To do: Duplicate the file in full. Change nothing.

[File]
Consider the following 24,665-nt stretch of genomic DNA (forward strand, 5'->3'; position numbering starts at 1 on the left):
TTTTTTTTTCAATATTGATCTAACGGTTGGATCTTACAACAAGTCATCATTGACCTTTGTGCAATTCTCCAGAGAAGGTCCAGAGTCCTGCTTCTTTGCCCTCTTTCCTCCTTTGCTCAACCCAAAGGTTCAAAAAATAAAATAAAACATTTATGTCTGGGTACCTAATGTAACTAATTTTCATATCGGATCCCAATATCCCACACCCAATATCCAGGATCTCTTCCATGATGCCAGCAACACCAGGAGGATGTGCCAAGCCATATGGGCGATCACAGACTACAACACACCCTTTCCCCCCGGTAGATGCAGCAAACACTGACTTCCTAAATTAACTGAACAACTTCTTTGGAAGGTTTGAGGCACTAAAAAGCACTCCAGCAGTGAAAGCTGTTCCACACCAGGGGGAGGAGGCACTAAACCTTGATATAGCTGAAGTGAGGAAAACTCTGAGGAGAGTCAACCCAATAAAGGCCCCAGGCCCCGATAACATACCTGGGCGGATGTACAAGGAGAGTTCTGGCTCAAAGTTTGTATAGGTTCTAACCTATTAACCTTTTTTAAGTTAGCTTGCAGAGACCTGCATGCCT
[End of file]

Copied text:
Consider the following 24,665-nt stretch of genomic DNA (forward strand, 5'->3'; position numbering starts at 1 on the left):
TTTTTTTTTCAATATTGATCTAACGGTTGGATCTTACAACAAGTCATCATTGACCTTTGTGCAATTCTCCAGAGAAGGTCCAGAGTCCTGCTTCTTTGCCCTCTTTCCTCCTTTGCTCAACCCAAAGGTTCAAAAAATAAAATAAAACATTTATGTCTGGGTACCTAATGTAACTAATTTTCATATCGGATCCCAATATCCCACACCCAATATCCAGGATCTCTTCCATGATGCCAGCAACACCAGGAGGATGTGCCAAGCCATATGGGCGATCACAGACTACAACACACCCTTTCCCCCCGGTAGATGCAGCAAACACTGACTTCCTAAATTAACTGAACAACTTCTTTGGAAGGTTTGAGGCACTAAAAAGCACTCCAGCAGTGAAAGCTGTTCCACACCAGGGGGAGGAGGCACTAAACCTTGATATAGCTGAAGTGAGGAAAACTCTGAGGAGAGTCAACCCAATAAAGGCCCCAGGCCCCGATAACATACCTGGGCGGATGTACAAGGAGAGTTCTGGCTCAAAGTTTGTATAGGTTCTAACCTATTAACCTTTTTTAAGTTAGCTTGCAGAGACCTGCATGCCT